End the Performance Review

by Dr. Tim Baker

Performance-ReviewAs a business consultant with organizations, both big and small, I regularly hear a litany of complaints about performance reviews or appraisals than range from “The formality of the appraisal stifles discussion” to “They are too infrequent” to “They are rarely followed up.”

Please don’t get me wrong — I am not against performance feedback. In fact, I believe it is one of the most important things a manager should be doing. But in place of a formal review, I suggest an alternative approach called the Five Conversations Framework. It is easy to implement, constructive and not bureaucratic.

Essentially, it is based on five conversations, each lasting about 15 minutes, between the manager and his or her employees.

Climate Review Conversation

A climate review is about determining the current atmosphere in a particular workplace. It is mainly concerned with employees’ job satisfaction, morale and communication. Although people’s opinion about these matters can fluctuate over the course of a year, it is important to take a snapshot of the business occasionally. This assists managers to get a handle on the current state of the business.

Strengths and Talents Conversation 

Most performance appraisals are fixated on what is going wrong; in other words, it focuses on the weaknesses and sometimes neglects to discuss particular strengths and talents. Tom Rath in the No. 1 Wall Street Journal bestseller Strengths Finder 2.0 states, “Society’s relentless focus on people’s shortcomings has turned into a global obsession. What’s more, we have discovered that people have several times more potential for growth when they invest energy in developing their strengths instead of correcting their deficiencies.” Apart from being a far more positive place to start discussing performance, as Roth points out, building upon strengths has a higher payoff than working on overcoming weaknesses. This does not, however, mean we shouldn’t discuss deficiencies.

Opportunities for Growth Conversation 

This conversation focuses on strategies for improved performance from the employee’s individual perspective. It provides the team member with an opportunity to consider how he may improve his own work performance. The manager is able to use this conversation to gain a common perspective on areas for improved performance.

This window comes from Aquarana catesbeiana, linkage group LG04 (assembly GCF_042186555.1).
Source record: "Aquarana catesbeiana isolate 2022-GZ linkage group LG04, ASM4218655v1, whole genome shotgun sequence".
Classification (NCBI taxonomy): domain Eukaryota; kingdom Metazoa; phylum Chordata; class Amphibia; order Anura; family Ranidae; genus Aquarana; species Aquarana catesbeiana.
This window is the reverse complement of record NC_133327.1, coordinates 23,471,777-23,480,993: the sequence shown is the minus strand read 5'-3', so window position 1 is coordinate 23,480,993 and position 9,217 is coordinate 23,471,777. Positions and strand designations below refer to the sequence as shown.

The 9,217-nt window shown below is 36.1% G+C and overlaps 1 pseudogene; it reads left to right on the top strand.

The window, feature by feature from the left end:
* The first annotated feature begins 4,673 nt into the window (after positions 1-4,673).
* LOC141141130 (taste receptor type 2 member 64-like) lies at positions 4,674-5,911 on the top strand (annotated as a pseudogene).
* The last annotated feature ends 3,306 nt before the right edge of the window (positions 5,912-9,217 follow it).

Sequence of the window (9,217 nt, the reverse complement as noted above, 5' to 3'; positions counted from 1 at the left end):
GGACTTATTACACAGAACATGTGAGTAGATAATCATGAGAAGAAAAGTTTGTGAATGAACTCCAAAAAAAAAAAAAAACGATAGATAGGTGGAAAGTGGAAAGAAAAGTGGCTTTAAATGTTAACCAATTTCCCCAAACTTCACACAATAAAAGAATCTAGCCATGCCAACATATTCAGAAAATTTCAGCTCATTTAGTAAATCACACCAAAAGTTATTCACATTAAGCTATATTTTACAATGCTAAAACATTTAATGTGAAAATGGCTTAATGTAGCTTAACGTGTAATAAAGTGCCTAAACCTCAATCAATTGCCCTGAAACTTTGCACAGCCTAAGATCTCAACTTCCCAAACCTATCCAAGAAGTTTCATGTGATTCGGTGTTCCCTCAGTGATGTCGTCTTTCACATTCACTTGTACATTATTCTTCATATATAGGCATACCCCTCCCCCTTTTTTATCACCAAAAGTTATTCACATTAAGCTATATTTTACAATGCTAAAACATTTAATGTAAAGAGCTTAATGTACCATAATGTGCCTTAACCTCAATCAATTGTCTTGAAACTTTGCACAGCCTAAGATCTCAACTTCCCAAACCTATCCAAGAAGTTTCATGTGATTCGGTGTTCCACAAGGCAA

Learning and Development Conversation

The learning and development conversation is designed to discuss the learning needs of the employee now and in the future. It may include formal opportunities such as attendance at courses, programs and seminars. Informal opportunities may include skill development within the business, or further coaching and mentoring.

Innovation and Continuous Improvement Conversation

Conversations around innovation and continuous improvement are about practical ways and means of improving both the employee’s own efficiency and effectiveness and that of the business in general. It focuses on ideas for developing new and improved working arrangements for the individual and organization. 

We have implemented the Five Conversations Framework in organizations that range from a law firm to a disability services government department. I have found that they are instantly interested in this new approach. What employers and managers like about it, amongst other things, is the opportunity to get closer to their employees to break down the “them and us” approach, if you like. And progress is easier to track. Rotating through each of the five conversations twice over the course of a year for 10 short, sharp conversations annually yields a regular, ongoing dialogue, not a once- or twice-a-year situation.   

Dr. Tim Baker is the author of The End of the Performance Review: A New Approach to Appraising Employee Performance. He holds a Doctor of Education degree specializing in organizational culture and is an international consultant and managing director of Winners at Work Pty. Ltd., which specializes in assisting organizations develop productive workplace culture. 

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